“Explosive” results of a comprehensive, multi-year analysis of charter schools in New York City find students in charters more poor, more disadvantaged and from homes with lesser educational background, but closing the achievement gap by as much as 86 percent in math and 66 percent in reading.
So why is that news relegated to Page A27 of the New York Times, and only in a smattering of other papers elsewhere around the country?
This study by a noted Stanford University economist used an apples to apples comparison of real children – students who went to charters with those who did not get chosen by the lottery – rather than use intangible and relatively sketchy methodologies involving virtual students.
A less robust and, frankly, largely flawed study released in June by independent researchers at Stanford used that flawed methodology and made national headlines within a day of its press releases hitting the wires.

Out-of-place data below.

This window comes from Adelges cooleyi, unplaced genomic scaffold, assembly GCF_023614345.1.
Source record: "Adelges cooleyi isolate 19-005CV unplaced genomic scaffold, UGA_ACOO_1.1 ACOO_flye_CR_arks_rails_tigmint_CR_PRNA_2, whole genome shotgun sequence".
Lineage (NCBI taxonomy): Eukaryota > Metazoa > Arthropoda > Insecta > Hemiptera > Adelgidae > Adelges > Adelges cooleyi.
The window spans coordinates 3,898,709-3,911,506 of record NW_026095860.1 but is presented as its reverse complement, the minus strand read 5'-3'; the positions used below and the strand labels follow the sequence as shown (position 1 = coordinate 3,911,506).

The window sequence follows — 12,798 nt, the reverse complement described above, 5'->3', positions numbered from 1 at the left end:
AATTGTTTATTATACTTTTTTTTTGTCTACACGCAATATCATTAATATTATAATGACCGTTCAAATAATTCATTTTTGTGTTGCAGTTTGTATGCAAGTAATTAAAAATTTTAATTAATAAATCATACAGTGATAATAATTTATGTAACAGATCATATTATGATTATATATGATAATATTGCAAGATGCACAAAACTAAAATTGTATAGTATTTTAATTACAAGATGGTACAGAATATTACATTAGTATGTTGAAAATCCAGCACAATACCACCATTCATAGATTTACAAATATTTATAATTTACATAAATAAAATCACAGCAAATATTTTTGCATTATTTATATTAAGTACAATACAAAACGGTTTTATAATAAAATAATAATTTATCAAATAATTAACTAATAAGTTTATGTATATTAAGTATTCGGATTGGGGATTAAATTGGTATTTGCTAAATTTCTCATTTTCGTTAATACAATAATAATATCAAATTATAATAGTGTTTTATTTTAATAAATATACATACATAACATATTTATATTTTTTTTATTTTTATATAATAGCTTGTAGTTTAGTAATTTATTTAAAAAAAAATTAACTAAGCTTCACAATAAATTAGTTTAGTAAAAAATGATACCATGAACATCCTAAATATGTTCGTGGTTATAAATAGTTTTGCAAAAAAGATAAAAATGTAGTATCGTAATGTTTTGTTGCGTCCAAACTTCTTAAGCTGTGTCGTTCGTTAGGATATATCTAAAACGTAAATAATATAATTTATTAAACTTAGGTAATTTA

Their press roll out was criticized by charter advocates nationwide for misleading reporters. Indeed, the headlines then actually warned of charter students being behind in almost every state, without much credence for that or the general conclusions that now have every state legislator – along with union officials – saying charter success is overrated.
But the reality is: it’s not overrated. Charter schools do make an enormous difference in the life of a child and their family, particularly the longer they stay in a charter school.
The true gold-standard report issued Tuesday by Caroline Hoxby and her colleagues at the National Bureau of Economic Research tells the real story of a very big state that has the longevity and experience worthy of study and reporting.
It should not be buried in the depths of newspapers behind smaller, less